Ethics, Politics & Friendship — Do They Mix?

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This topic contains 5 replies, has 3 voices, and was last updated by  Ed Albetski 8 years, 7 months ago.

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  • #108339

    Doris Tirone

    Just when Americans slowly start to peak their heads out from under the worst banking crisis since the Great Depression, JPMorgan Chase brings back one of its former top executives and one of Treasury Secretary Timothy Geithner’s oldest and dearest friends, Daniel Zelikow.

    Mr. Zelikow is the man who gave over his townhouse rent-free to his dear friend and even if Mr. Geithner did not, technically, break any ethics rules by accepting this free housing, he somehow thought it was prudent to move out, just before Zelikow returned to JPMorgan Chase.

    So this relationship Mr. Geitner has with his buddy is now both professional & personal with JPMorgan Chase and it makes me wonder if Mr. Gietner will recuse himself whenever Treasury has to rule or make rules on issues of material interest to the banking industry (or JPMorgan Chase, in particular) or on rules that in any way involve Zelikow and his clients. It also makes me wonder just exactly why JPMorgan Chase saw fit to rehire Zelikow, especially given his comment that “now is an excellent time to extend <the bank’s> historically strong capabilities to public sector clients around the world.”

    How do you weigh in on this issue? Is there “no problem” here or it this a big mistake?

  • #108349

    Ed Albetski

    To answer your larger question:
    I think Mary Matalin and her husband James Carville have proven that friendship and even love can mix with politics. Ethics? No, I don’t think ethics can, on either side of the aisle. To SUCCEED in politics, ethics has to be tossed off the sleigh (and be devoured by the wolves chasing you).

  • #108347

    Stephen Peteritas

    yeah it’s definitely fishy but at the same time I know there’s things I would do for people close to me that aren’t the most ethical so it makes it very hard to throw the first stone.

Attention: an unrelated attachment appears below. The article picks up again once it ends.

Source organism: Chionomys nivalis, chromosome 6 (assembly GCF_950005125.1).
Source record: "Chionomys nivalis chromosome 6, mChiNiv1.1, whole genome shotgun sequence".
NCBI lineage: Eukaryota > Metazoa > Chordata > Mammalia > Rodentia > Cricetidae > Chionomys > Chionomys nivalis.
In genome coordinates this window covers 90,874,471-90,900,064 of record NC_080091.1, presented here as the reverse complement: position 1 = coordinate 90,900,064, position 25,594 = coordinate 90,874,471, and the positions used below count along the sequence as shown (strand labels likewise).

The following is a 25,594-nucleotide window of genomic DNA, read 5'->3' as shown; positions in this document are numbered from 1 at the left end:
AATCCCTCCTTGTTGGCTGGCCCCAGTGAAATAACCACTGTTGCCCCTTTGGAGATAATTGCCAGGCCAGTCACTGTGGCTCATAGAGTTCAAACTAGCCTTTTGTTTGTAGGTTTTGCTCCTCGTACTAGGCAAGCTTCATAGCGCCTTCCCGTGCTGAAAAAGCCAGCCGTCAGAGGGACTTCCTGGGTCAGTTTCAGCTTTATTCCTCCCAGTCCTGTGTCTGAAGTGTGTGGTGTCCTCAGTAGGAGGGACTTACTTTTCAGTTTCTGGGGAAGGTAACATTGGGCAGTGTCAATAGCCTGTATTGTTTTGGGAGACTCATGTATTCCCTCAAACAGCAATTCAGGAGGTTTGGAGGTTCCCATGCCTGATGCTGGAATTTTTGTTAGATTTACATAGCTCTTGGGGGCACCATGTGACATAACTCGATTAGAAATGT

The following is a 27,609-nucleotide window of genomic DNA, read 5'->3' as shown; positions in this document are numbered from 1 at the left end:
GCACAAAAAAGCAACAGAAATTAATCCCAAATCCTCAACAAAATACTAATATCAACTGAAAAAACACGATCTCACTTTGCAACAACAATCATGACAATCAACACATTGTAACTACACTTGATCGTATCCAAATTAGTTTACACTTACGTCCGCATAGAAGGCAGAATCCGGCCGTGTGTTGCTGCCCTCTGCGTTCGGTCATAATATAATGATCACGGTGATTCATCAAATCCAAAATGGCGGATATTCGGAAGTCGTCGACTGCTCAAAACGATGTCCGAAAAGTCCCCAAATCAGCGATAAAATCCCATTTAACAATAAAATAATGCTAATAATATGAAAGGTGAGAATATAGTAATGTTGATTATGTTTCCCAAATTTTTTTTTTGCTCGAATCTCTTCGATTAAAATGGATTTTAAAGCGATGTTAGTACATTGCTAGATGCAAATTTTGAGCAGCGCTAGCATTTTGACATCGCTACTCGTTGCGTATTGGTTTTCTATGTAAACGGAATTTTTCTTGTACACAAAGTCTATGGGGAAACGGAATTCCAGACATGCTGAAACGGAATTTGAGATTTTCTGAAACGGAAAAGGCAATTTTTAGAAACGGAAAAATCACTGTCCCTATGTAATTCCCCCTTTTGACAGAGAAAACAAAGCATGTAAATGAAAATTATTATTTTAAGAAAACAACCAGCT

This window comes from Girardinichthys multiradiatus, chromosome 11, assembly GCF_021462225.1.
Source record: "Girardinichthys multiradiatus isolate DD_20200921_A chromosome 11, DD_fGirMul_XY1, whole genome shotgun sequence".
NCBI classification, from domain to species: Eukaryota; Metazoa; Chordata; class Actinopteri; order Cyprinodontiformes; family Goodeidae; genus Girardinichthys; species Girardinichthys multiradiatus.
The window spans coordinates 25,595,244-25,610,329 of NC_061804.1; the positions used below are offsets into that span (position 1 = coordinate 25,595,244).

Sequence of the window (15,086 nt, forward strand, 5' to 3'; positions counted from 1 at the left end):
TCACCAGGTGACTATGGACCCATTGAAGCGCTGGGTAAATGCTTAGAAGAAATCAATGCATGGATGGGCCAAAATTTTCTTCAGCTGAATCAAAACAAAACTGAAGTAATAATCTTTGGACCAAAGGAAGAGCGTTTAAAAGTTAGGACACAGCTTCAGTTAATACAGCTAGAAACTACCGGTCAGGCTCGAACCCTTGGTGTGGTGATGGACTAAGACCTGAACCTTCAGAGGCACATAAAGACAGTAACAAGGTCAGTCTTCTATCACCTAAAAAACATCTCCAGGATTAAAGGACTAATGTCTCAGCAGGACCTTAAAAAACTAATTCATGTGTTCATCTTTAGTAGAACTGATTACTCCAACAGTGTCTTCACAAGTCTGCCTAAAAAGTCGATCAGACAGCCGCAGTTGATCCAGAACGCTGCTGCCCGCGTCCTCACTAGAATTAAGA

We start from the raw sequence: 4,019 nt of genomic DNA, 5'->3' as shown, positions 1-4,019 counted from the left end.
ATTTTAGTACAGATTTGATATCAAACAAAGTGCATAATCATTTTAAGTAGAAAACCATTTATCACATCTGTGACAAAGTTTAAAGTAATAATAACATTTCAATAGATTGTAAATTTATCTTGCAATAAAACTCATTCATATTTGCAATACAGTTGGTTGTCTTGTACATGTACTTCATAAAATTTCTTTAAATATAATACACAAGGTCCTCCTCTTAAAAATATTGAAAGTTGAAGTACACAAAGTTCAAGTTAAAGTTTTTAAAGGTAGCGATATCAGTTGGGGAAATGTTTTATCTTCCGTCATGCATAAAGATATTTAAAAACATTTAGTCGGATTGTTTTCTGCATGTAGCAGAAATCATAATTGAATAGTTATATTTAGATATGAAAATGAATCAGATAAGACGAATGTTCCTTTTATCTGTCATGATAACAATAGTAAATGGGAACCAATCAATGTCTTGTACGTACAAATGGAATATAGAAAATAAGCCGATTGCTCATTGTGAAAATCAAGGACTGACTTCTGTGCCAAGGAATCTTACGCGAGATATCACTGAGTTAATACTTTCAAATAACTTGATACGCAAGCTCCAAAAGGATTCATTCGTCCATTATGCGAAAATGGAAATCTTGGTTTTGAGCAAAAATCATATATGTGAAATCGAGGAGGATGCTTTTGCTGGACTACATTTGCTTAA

• #108345

    Doris Tirone

    Perhaps you’re right about tossing aside ethics in order to succeed in politics but I think that’s a sad sign of our times more than a necessity for political success. Morals, values, integrity? Americans as recently as the 1950s were appauled and used their votes to keep people like this from holding public office. We used to develop our virtues by learning from what we lived by in our families; now, a lot of people don’t even know what these virtues are so they don’t have the skills to practice them. Definately a sign of our times!

  • #108343

    Ed Albetski

    I’m not sure if it is a sign of our times. When was politics clean?
    When Jefferson campaigned against John Adams a pamphlet called Adams: “a hideous hermaphroditical character which has neither the force and firmness of a man, nor the gentleness and sensiblity of a woman.”

    Rutherford B Hayes had to defend against a rumor that he shot his own mother in a fit of rage.

    Davy Crockett accused candidate Martin Van Buren of secretly wearing women’s clothing.

    Seems when folks throw their hat into the ring they leave any scruples they might have had outside it. Check out historical mud slinging on the web. Someone even accused one president of being a child molester… Polk, I think.

  • #108341

    Ed Albetski

    Very good point, Stephen. Only a very VERY good friend would call me up in the middle of the night to help hide a body… and expect me to bring my van.

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